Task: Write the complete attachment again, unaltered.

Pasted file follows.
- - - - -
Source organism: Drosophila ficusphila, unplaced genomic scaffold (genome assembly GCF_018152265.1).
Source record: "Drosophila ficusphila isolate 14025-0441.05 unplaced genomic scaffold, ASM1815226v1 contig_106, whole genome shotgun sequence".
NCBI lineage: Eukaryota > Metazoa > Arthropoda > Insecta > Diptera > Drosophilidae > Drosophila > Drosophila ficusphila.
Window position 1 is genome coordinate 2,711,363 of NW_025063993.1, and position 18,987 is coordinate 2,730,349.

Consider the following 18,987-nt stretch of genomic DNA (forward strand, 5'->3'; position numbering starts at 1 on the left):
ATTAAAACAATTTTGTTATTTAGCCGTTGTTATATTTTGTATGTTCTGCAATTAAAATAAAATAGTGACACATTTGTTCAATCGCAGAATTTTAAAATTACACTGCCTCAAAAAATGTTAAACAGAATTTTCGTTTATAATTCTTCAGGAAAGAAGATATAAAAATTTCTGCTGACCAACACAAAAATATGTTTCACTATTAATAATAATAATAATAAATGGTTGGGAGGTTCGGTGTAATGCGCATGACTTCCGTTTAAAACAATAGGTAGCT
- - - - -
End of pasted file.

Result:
Source organism: Drosophila ficusphila, unplaced genomic scaffold (genome assembly GCF_018152265.1).
Source record: "Drosophila ficusphila isolate 14025-0441.05 unplaced genomic scaffold, ASM1815226v1 contig_106, whole genome shotgun sequence".
NCBI lineage: Eukaryota > Metazoa > Arthropoda > Insecta > Diptera > Drosophilidae > Drosophila > Drosophila ficusphila.
Window position 1 is genome coordinate 2,711,363 of NW_025063993.1, and position 18,987 is coordinate 2,730,349.

Consider the following 18,987-nt stretch of genomic DNA (forward strand, 5'->3'; position numbering starts at 1 on the left):
ATTAAAACAATTTTGTTATTTAGCCGTTGTTATATTTTGTATGTTCTGCAATTAAAATAAAATAGTGACACATTTGTTCAATCGCAGAATTTTAAAATTACACTGCCTCAAAAAATGTTAAACAGAATTTTCGTTTATAATTCTTCAGGAAAGAAGATATAAAAATTTCTGCTGACCAACACAAAAATATGTTTCACTATTAATAATAATAATAATAAATGGTTGGGAGGTTCGGTGTAATGCGCATGACTTCCGTTTAAAACAATAGGTAGCT